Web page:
Social distancing infographicThis isn’t a blog post telling you how your safety is important to me and that I’ve “doubled down” on my (jargon) cleaning efforts, although it is, and I have.

These are uncertain times, but I know you’re getting the latest updates on this pandemic from trusted sources like the Public Health Agency of Canada, U.S. Centers for Disease Control and Prevention and World Health Organization.

So let’s instead take a look at the language of COVID-19 and a clear explanation of the words we’re seeing far too often every day.

First, the jargon and potentially confusing words and phrases. These are the ones to avoid or explain:

  • Abundance of caution: Everyone is saying this, so it’s already become a cliché. Abundance is “a very great quantity, considered to be more than enough.” Why not say, “We’re being particularly cautious”?
  • Already elevated cleaning and sanitization protocols: Companies that tell us they’re already diligent about cleaning and are stepping up their game mean to be reassuring. But it’s meaningless if we don’t know how diligent they were and how that’s changed. How often do they scrub? What do they scrub? With what?
  • Asymptomatic: Showing no symptoms. (How hard is that to say?)
  • Comorbidities, comorbid conditions: Underlying or additional health conditions, like cancer or heart disease.
  • Double down: Some companies are doubling down on their cleaning efforts; good for them. In blackjack, it means doubling a bet, and the meaning has been expanded to strengthening your commitment to a strategy or action, often risky. It’s pretty vague, though. If their cleaning efforts were minimal before, will doubling do much? (See Already elevated cleaning and sanitization protocols.)
  • Efficacy: The ability to get a job done. In medical terms, it means how a medication performs in a controlled setting. For the general public, a better word is probably effectiveness.
  • Exponential growth or spread: The virus multiplies rapidly. You’re allowed to say that.
  • Heightened safety precautions: This is meaningless unless we know your regular safety precautions. See already elevated cleaning and sanitization protocols.Self-monitoring advice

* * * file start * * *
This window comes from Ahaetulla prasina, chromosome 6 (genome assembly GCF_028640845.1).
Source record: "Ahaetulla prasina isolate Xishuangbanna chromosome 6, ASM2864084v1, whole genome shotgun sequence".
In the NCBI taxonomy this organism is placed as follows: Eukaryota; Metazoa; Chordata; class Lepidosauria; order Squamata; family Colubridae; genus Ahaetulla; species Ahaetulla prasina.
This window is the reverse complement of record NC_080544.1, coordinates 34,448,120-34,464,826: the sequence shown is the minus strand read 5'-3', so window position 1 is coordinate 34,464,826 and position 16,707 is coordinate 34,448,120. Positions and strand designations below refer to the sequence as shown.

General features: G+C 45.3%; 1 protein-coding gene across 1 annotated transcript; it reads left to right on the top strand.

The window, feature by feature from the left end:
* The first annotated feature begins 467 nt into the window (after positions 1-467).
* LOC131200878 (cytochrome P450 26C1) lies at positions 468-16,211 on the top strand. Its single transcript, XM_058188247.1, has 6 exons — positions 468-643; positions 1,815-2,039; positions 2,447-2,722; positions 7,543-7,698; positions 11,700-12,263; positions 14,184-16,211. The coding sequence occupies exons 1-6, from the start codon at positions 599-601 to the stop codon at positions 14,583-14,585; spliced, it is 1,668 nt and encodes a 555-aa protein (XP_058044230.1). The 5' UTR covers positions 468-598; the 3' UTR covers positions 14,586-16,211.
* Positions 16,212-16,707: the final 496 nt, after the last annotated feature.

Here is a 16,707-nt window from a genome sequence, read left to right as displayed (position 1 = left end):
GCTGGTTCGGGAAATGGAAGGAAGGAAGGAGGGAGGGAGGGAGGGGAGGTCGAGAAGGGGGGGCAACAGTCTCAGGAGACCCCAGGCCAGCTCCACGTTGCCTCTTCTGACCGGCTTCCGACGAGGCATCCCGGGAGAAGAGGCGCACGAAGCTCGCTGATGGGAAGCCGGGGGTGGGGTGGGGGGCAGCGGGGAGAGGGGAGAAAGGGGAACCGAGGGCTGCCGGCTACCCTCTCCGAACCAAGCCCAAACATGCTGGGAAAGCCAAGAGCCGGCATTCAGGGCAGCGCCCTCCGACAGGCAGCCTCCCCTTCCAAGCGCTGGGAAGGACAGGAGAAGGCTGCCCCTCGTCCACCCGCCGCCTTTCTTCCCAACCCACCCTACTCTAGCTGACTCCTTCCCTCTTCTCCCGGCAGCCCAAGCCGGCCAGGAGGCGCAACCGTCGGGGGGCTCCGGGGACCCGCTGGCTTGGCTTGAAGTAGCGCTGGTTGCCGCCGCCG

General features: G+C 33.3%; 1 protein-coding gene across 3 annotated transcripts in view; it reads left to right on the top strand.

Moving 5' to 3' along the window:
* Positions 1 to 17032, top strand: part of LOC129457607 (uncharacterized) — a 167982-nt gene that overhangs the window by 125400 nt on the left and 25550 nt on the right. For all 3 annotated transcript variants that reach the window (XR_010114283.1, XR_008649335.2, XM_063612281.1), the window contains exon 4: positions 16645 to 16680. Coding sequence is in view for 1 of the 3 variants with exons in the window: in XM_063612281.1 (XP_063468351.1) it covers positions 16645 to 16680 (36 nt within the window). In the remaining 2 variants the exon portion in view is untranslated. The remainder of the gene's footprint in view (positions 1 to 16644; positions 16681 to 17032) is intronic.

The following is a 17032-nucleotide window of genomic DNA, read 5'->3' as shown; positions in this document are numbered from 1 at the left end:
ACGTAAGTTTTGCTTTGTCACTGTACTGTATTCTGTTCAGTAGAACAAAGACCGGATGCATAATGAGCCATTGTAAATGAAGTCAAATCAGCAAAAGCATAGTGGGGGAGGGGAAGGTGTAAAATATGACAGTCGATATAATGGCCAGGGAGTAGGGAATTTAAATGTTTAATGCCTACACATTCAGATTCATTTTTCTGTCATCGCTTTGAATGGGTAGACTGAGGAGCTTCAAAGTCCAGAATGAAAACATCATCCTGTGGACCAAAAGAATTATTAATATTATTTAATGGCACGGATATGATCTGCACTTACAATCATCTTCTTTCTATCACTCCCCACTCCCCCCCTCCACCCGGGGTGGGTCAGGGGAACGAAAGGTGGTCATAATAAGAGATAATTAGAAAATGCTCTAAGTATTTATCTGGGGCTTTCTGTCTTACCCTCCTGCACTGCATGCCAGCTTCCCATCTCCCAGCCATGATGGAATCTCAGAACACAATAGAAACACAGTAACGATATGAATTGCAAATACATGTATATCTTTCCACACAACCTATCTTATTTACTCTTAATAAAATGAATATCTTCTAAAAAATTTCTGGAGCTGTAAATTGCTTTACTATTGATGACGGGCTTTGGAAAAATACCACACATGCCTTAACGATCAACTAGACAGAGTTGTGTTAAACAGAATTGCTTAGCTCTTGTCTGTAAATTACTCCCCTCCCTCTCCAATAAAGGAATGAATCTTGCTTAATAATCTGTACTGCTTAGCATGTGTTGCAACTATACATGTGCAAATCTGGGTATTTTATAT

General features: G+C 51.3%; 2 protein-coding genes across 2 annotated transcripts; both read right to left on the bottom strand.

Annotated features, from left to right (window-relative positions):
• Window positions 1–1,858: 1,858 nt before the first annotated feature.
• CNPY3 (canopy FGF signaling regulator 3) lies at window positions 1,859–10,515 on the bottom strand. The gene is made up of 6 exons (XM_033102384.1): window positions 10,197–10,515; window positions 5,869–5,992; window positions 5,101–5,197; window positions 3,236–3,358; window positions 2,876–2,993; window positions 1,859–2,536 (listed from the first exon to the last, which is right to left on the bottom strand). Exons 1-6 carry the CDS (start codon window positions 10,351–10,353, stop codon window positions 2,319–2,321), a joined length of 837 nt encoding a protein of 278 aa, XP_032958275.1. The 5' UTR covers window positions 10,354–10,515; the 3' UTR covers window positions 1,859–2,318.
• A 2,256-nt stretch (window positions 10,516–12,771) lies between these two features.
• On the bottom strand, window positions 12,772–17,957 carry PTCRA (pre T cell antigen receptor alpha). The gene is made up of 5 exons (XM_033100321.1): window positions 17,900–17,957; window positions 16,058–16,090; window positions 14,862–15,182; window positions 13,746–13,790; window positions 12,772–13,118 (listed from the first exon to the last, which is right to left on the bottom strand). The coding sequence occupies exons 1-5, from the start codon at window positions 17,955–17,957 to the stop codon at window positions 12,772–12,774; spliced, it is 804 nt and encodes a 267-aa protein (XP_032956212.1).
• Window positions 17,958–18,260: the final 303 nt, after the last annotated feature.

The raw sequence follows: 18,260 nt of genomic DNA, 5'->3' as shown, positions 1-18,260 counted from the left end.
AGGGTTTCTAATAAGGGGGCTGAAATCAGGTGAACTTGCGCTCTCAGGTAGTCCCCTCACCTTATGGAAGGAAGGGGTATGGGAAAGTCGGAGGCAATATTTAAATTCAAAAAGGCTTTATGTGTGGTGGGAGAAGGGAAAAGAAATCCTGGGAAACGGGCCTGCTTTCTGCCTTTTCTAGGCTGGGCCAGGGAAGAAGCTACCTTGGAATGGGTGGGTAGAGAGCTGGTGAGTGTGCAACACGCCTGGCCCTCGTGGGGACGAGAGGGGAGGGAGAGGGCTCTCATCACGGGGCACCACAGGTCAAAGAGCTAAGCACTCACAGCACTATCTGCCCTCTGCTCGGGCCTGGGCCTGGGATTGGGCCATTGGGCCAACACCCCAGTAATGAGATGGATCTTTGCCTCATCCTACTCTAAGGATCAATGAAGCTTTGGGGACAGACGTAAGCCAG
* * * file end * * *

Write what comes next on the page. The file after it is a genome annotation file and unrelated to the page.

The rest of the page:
• Impact: Could we please just say “affect”? Teeth are impacted, not people.
  • Mitigate: Make milder or less intense, dampen or give relief from.
  • Protocol: Official procedure or rules to follow.

And here are the words we may not have been too familiar with before, but my goodness, aren’t they everywhere in just a week or two?

  • Coronavirus: A family of viruses named for the crownlike spikes on their surfaces that help them invade cells.
  • COVID-19: COronaVIrus Disease 2019, the name of the disease caused by the latest/novel/new coronavirus.
  • Epidemic: When a disease spreads over a wide area and many people become ill at the same time.
  • Flatten the curve: Slowing the rate of infection, which would strain the healthcare system and lead to more deaths. See social distancing.
  • Hunker down: Hide or take shelter.
  • Isolation: When you have symptoms, however mild, and have been diagnosed with COVID-19, stay away from everyone.
  • Lockdown: Confining of prisoners to their cells, or all of us hunkering down to help prevent the spread of COVID-19.
  • Novel coronavirus: Means no one in the world has antibodies to it because no one has ever been infected by it before, so everyone is at risk of catching the virus.
  • Pandemic: An epidemic that has spread worldwide.
  • Preventive (no need for the extra syllable in preventative, according to both CP Stylebook and AP Stylebook): A measure to prevent disease or a breakdown of something.
  • Physical distancing: Reducing close contact between people to slow the spread of COVID-19. See Social distancing.
  • Quarantine: Restricting the movement of healthy people who may have been exposed to an infection.
  • Selfassessment: Worried about whether you need treatment? Ontario has a self-assessment page that outlines the symptoms (fever, coughing, difficulty breathing) and circumstances that might mean getting a medical opinion.
  • Self-isolation: You don’t have symptoms but might have been exposed to the virus due to travel or close contact with someone diagnosed with COVID-19. Stay home and avoid others for 14 days and watch for symptoms. Goes along with quarantine.
  • Self-monitoring: You don’t have symptoms but monitor yourself for 14 days in case you’ve been exposed to someone with COVID-19. Avoid crowded places.
  • Sheltering in place: Part of social distancing, where you only leave the house if you really need something, like groceries or medication. (Adding for a friend – Fit the chocolate or wine into the run for antiseptic wipes or milk.)
  • Social distancing (sometimes called Physical distancing): Reducing close contact between people to slow the spread of COVID-19. Stay out of crowded public places, cancel large gatherings, limit non-essential travel and stay two metres/six feet away from others. (See a terrific simulation of the difference social distancing can make.)

Over the past week, I’ve received plenty of messages from every company who has my email. Among the best lines are these reminders of the importance of staying human:

“Our people are the heart of our business, and we are a team operating in uncertain times. While we are open, this is not business as usual. I am grateful for your continued understanding and patience.” – George Soleas, President and CEO of LCBO

And this:

“First and foremost. Do not worry. We are not running out of food or essential supplies. Our supply chain and store teams are responding to the spikes in volume and quickly getting the most important items back on the shelf. …Be kind to each other. We will get through it.” – Galen Weston, CEO of Loblaw

I’m hunkered down. You probably are too. We’re doing this for a reason and it WILL make a difference. Stay safe and healthy. This too shall pass.